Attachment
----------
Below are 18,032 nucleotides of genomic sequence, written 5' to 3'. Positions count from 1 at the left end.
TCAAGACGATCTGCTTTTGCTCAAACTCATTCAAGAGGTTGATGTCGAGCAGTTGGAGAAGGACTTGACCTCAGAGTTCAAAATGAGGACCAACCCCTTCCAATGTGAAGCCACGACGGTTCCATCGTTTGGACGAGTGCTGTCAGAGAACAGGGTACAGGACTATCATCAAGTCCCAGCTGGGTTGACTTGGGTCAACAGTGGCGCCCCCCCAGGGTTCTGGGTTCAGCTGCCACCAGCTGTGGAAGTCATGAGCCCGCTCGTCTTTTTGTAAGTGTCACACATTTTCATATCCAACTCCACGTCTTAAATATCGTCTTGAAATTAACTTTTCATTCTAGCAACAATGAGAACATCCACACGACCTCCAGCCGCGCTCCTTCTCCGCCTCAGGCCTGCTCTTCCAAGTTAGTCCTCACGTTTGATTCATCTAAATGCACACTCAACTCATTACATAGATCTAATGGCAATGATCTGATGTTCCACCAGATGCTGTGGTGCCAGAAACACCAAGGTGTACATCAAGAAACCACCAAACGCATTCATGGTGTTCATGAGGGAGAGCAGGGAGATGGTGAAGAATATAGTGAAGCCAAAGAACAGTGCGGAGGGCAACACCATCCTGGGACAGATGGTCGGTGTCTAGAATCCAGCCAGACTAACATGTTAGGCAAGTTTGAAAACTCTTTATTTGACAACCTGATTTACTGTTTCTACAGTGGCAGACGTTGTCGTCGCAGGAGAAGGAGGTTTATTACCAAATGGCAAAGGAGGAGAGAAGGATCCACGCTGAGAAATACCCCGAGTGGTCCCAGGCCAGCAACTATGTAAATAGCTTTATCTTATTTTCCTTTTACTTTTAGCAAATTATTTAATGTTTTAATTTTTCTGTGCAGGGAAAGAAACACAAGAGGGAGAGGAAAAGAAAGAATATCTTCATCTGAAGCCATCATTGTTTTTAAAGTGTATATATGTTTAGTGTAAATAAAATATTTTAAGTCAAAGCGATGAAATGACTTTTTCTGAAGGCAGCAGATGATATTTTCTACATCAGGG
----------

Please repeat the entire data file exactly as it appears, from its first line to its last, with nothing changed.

Below are 18,032 nucleotides of genomic sequence, written 5' to 3'. Positions count from 1 at the left end.
TCAAGACGATCTGCTTTTGCTCAAACTCATTCAAGAGGTTGATGTCGAGCAGTTGGAGAAGGACTTGACCTCAGAGTTCAAAATGAGGACCAACCCCTTCCAATGTGAAGCCACGACGGTTCCATCGTTTGGACGAGTGCTGTCAGAGAACAGGGTACAGGACTATCATCAAGTCCCAGCTGGGTTGACTTGGGTCAACAGTGGCGCCCCCCCAGGGTTCTGGGTTCAGCTGCCACCAGCTGTGGAAGTCATGAGCCCGCTCGTCTTTTTGTAAGTGTCACACATTTTCATATCCAACTCCACGTCTTAAATATCGTCTTGAAATTAACTTTTCATTCTAGCAACAATGAGAACATCCACACGACCTCCAGCCGCGCTCCTTCTCCGCCTCAGGCCTGCTCTTCCAAGTTAGTCCTCACGTTTGATTCATCTAAATGCACACTCAACTCATTACATAGATCTAATGGCAATGATCTGATGTTCCACCAGATGCTGTGGTGCCAGAAACACCAAGGTGTACATCAAGAAACCACCAAACGCATTCATGGTGTTCATGAGGGAGAGCAGGGAGATGGTGAAGAATATAGTGAAGCCAAAGAACAGTGCGGAGGGCAACACCATCCTGGGACAGATGGTCGGTGTCTAGAATCCAGCCAGACTAACATGTTAGGCAAGTTTGAAAACTCTTTATTTGACAACCTGATTTACTGTTTCTACAGTGGCAGACGTTGTCGTCGCAGGAGAAGGAGGTTTATTACCAAATGGCAAAGGAGGAGAGAAGGATCCACGCTGAGAAATACCCCGAGTGGTCCCAGGCCAGCAACTATGTAAATAGCTTTATCTTATTTTCCTTTTACTTTTAGCAAATTATTTAATGTTTTAATTTTTCTGTGCAGGGAAAGAAACACAAGAGGGAGAGGAAAAGAAAGAATATCTTCATCTGAAGCCATCATTGTTTTTAAAGTGTATATATGTTTAGTGTAAATAAAATATTTTAAGTCAAAGCGATGAAATGACTTTTTCTGAAGGCAGCAGATGATATTTTCTACATCAGGG